Many anthropologists of education work in the nonprofit sector in NGOs and community-based organizations. These positions often provide valuable experience in fundraising, research and project management, travel to different areas to collect data, and collaboration with distant or local partners. While the nonprofit sector used to be viewed as less desirable because it lacks the security and benefits of an academic position, the changing climate of academia may make the nonprofit sector a good choice for some. Corporate positions or consulting offer another means of employment. Anthropologists of education may find meaningful work in corporations involving “diversity training” or other types of leadership in human resources. Teaching in K–12 schools is another option if one has the requisite credentials. And finally, government positions often value the skills and knowledge base of those with backgrounds in both anthropology and education. Paramount in this background are the strengths developed through ethnographic work: systematic close observation and listening; recognizing and uncovering local knowledge and perspectives; collaboration with diverse partners or participants; the ability to see how policies are enacted “on the ground”; attention to the cultural shaping of teaching and learning in all its forms and locations; and frameworks for understanding why and how education plays a major role in producing both equality and inequality.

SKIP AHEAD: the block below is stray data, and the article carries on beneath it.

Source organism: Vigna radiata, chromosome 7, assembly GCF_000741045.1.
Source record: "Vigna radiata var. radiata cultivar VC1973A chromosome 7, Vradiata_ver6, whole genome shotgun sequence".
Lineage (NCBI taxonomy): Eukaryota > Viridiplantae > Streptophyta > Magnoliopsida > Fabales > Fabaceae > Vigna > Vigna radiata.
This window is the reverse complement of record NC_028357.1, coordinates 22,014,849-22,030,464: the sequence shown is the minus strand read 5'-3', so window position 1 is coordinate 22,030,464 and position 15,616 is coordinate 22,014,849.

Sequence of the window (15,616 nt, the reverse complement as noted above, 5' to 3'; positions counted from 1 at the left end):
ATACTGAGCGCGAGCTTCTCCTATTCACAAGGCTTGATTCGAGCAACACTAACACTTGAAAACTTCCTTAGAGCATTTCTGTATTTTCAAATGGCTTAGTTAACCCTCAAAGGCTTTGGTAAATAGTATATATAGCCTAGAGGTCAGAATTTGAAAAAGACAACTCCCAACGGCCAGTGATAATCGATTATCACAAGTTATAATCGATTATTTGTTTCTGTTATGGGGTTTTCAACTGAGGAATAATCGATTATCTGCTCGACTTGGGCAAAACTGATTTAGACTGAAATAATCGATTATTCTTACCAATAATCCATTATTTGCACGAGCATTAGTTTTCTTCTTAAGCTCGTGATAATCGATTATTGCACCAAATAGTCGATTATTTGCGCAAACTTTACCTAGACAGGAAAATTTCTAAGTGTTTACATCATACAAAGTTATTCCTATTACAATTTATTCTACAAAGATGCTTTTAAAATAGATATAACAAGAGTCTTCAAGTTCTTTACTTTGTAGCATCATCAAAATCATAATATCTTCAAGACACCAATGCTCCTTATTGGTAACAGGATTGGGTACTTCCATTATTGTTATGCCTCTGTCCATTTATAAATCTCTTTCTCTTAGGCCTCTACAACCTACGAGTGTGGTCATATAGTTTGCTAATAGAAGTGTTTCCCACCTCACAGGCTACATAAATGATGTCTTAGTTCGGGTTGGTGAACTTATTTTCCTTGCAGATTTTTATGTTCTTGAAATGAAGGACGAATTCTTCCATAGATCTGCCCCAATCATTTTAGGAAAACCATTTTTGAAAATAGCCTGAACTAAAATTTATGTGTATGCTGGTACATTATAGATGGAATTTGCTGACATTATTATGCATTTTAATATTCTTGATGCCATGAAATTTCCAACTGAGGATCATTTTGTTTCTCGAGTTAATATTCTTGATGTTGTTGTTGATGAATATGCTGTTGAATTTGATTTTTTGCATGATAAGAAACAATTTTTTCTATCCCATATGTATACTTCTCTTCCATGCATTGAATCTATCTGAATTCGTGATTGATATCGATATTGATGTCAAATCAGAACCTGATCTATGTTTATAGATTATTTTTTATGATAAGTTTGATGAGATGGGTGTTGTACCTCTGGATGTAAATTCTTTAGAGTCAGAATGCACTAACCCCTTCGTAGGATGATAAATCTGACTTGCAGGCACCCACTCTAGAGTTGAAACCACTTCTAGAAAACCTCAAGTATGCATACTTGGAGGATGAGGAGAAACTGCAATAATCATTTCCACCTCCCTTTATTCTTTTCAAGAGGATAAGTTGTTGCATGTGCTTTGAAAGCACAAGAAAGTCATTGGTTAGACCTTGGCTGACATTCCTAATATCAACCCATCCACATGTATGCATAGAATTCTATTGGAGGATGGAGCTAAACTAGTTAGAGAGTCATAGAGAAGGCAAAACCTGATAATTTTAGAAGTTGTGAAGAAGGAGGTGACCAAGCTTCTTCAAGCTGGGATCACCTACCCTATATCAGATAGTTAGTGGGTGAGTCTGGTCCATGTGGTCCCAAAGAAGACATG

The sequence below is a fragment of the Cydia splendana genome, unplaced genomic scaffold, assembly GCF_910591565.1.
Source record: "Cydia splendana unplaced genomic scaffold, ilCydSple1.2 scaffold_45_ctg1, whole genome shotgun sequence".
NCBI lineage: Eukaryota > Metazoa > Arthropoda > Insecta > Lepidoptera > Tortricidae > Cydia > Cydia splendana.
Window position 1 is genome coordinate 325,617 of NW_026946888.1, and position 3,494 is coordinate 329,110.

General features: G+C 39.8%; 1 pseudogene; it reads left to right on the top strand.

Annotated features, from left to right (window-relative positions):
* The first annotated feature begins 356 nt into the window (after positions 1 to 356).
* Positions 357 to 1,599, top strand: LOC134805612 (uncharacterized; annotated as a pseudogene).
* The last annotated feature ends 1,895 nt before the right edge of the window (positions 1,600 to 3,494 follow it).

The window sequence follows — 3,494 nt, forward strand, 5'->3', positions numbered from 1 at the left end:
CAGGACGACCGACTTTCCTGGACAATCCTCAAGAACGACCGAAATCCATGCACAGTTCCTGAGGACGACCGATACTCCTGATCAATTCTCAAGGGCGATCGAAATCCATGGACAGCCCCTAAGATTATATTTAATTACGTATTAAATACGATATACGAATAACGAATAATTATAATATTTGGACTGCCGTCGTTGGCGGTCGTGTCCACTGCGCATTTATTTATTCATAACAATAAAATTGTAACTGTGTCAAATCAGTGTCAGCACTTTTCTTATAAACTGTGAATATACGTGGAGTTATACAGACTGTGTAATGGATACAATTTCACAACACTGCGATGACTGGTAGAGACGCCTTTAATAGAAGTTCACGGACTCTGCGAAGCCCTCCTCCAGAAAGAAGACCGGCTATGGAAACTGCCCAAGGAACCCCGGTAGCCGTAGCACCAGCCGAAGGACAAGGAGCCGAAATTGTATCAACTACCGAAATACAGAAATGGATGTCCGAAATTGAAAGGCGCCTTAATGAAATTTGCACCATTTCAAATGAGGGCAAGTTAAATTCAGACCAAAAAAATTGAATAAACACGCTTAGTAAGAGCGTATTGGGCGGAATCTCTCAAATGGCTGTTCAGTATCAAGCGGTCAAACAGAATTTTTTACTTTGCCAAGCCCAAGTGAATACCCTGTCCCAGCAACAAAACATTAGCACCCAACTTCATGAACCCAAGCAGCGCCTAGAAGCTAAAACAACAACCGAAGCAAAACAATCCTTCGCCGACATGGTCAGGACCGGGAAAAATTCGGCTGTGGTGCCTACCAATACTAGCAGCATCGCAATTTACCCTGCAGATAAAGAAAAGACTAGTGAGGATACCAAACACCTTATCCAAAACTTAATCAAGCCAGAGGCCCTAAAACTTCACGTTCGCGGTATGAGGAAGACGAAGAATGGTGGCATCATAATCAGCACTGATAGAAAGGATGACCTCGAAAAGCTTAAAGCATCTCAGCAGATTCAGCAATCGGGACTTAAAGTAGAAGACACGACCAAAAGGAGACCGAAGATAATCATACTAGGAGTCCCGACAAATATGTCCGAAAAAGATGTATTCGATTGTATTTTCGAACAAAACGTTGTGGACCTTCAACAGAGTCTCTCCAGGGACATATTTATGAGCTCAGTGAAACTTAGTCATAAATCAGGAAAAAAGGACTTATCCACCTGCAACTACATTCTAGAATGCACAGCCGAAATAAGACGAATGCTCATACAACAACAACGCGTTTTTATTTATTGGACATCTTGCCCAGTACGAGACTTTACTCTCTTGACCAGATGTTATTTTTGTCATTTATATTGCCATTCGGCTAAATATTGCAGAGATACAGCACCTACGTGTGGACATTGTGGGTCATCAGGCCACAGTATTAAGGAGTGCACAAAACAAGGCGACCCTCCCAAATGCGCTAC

Select Journals

Anthropology and Education Quarterly (US)

Boletín de Anthropologia y Educación (Argentina)

Cahiers de la recherche sure l’education et les savoirs (France)

Cultura y Educación (Spain)

Education et Sociétés (France)

Ethnography and Education (UK)

International Journal of Qualitative Studies in Education (UK)

Journal of Race, Ethnicity and Education (UK)

Revista Mexicana de Investigación Educativa (Mexico)

Teachers College Record (US)

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Notes

  • 1. See IDEALS.

  • 2. A policyscape refers to a space in which policies created in the past affect political institutions and citizens in the present and future in multiple ways, including access to resources, educational opportunities, and other social goods.

  • 3. See Anthropology-Education-Task-Force.

  • 4. Latinx is used to denote a nongendered version of Latino (male) or Latina (female).

  • 5. See Black Lives Matter Protests 2020.

  • 6. Racialization refers to the creation of racial categories and the placement of people into these categories. The term emphasizes that “races” are not preexisting natural categories, but rather are created and sustained through historical and current social practices and institutions for the purpose of upholding unequal power and privilege among “racially different” people.

  • 7. See Understanding Race.

  • 8. LGBTQ stands for lesbian, gay, bisexual, transgender, and queer.

  • 9. Race to the Top was the US School Reform agenda in 2009, under President Barack Obama.